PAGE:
Posts Tagged ‘contemporary stitch board’

Ideas From Pinterest

Monday, April 29th, 2019

The sharing of creative ideas is one of Pinterest’s best features, and I’m a fan. I don’t visit or pin every day – but on a sunday morning I often find a bit of browsing+writing time, as I do today. And another thing about Pinterest is that one thing so easily just leads on to another, meaning you can spend hours just browsing around. Like any other artist, I am always interested in technical ideas to think about using in my own work.

I love hand stitchery, and the resurgence in popularity it has enjoyed in recent years as a highly flexible technique for fibre artists and mixed media makers. Scroll down my contemporary hand stitch board to find this image of a stitchery by Marisa Ramirez that I pinned a while back. While I don’t care for her colour scheme, I was intrigued by (1) that stitched, appliqued circular shape looks like firm plastic – do I like it? not really, but will remember it some time, probably. (2) the patterned segment at the bottom of the pic (to which my first response was ‘hand stitch’) was probably stencilled with red-brown paint with a thin masking tape resist. Whether I’m correct or not doesn’t matter – it’s the pattern and its potential that strike me most. To show why, I did this quick line sketch with jottings to show how I begin to explore possibilities:

From a pattern of lines to – hand stitch, netting, knotting, macrame, knitting, machine stitch, applique, stencilling, free crochet, couching, marker pen drawing

From my lines and shapes board I selected this image of a beautiful set of ceramic pieces. Beside the image: “We design and make garden wall art made from ceramic. Our wall art is suitable for interiors and exteriors and handmade in Marbella, Spain. ” Absolutely. I could live with this, and have just the very wall! On their website this and other customised wall sets are shown installed, and it is worth spending a little time looking at other parts of their website. I wish they were just down the road from here, as Marbella Spain is not on my travel list in the near future. However, having seen it, I’m sure I could take one of my own designs to a ceramic firm here in Montevideo. There are design elements in this that I have long used myself – wandering lines, inserts of pattern and texture, segmented shapes including arcs, and of course, glorious gold!

Ceramic tile set by G.Vega from (with permission)

On another Pinterest board I post hole images I find. Holes have always intrigued me, and I once wrote: To every hole there is a foreground through which the viewer can see a background which might be up close, or stretch into the distance.  I know this is totally basic, but still something to think about. I love lace in its broadest sense; I wear several pairs of earrings and other jewellery with holes as the decorative element; and over many years I have made some art some works with holes revealing something behind :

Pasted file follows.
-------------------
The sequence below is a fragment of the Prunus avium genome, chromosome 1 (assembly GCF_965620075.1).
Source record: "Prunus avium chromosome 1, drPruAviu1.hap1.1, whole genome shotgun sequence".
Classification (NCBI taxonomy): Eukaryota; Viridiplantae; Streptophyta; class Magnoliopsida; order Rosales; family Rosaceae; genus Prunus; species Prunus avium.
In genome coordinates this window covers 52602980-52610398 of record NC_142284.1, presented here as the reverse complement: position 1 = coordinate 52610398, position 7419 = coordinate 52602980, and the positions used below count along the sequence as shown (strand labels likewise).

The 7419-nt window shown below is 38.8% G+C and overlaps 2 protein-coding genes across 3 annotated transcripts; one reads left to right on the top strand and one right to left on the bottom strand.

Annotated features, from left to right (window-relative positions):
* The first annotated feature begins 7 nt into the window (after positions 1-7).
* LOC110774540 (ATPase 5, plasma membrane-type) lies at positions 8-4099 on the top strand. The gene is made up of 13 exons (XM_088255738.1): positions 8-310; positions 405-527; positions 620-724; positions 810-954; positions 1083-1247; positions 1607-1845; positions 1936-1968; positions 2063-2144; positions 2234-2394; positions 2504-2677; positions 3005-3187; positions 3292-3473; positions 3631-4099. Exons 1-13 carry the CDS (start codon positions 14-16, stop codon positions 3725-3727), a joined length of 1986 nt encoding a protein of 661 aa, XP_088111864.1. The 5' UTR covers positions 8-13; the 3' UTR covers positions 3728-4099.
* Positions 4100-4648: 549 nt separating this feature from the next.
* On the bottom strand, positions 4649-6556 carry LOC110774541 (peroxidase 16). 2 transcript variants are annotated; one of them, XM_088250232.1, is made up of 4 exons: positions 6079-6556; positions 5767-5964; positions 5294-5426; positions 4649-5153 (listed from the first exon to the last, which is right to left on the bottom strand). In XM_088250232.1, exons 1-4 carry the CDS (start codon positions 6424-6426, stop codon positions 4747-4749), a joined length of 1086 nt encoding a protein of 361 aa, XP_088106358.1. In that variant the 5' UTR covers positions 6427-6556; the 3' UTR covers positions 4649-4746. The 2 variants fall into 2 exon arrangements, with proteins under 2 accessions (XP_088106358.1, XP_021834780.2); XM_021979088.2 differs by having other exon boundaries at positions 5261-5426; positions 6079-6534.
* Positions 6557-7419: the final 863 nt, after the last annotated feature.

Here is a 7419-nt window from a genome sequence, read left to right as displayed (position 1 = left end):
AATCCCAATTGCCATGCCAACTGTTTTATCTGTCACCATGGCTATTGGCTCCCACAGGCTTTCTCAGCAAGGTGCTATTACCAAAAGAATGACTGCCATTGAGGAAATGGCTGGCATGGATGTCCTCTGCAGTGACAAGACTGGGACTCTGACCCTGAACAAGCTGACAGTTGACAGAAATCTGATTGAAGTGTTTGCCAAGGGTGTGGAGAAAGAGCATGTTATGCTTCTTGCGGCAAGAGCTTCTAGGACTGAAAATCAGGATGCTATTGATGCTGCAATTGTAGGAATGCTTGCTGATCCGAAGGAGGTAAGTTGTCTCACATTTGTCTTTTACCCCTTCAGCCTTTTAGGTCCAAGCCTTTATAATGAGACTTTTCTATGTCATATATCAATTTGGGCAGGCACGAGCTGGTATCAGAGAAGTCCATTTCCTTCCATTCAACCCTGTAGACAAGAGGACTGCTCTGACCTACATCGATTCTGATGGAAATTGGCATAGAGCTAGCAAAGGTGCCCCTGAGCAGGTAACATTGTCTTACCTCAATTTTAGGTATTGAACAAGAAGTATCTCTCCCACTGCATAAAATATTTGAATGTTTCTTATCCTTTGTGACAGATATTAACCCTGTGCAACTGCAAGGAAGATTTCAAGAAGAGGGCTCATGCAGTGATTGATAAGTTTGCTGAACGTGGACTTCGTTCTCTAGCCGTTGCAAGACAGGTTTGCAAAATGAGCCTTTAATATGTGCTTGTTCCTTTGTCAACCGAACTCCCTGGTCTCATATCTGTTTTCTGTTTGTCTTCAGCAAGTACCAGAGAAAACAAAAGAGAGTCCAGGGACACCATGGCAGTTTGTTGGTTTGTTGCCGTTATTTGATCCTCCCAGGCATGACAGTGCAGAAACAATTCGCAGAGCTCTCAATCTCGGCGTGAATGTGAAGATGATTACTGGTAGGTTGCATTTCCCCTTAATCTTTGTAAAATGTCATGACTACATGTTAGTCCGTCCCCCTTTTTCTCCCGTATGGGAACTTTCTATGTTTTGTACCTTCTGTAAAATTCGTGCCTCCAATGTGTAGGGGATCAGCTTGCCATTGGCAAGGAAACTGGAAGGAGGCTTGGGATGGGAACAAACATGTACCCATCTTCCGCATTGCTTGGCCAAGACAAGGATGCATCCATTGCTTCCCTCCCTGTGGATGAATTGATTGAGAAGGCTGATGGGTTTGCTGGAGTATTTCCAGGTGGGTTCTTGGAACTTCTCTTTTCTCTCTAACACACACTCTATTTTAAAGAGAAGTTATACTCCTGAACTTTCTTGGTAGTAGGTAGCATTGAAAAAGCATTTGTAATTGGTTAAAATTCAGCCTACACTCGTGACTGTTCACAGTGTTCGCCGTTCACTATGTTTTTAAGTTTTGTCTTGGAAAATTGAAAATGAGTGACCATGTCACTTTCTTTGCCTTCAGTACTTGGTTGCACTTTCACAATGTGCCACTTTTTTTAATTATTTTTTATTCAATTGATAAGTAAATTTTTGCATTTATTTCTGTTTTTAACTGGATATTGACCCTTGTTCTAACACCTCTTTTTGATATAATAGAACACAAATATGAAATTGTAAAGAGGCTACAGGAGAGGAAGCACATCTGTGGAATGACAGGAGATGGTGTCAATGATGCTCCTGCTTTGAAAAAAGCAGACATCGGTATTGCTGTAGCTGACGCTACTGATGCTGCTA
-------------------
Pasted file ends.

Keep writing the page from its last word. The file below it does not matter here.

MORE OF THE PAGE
Post Apocalyptic Lace, 2009. 40cm x 140cm: Full view right, details left and lower right. Burned holes in nylon organza sandwiching fabric segments.

Untitled, irregular shaped wall quilt photographed against cream-yellow wall. circa 1997.
On The Golden Mile 1986, stitchery, overall approx 30cm x 30cm

So, to summarise, Pinterest is like that folder, scrapbook album, drawer or shoebox filled with bits cut from magazines and catalogues!! All creative people save such things, and today we can do it digitally. The financial and environmental cost of keeping up via paper magazines is huge if you must keep up that way. Today, however, we can sign up for digital editions of papers and magazines, google online catalogues where available, and instead of clipping paper we can save text and images in so many ways. Pinterest is a great way to gather visuals. Our computers range from desktop to our pocket-sized phones, many of which have cameras. On our actual phones or using laptops and desktops, we can put images through photo editing programs, some of those even within phones and cameras themselves. Of course, that barely approaches what those filters and lenses can produce in the hands of a skilled professional photographer.

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All images and text are © Alison Schwabe
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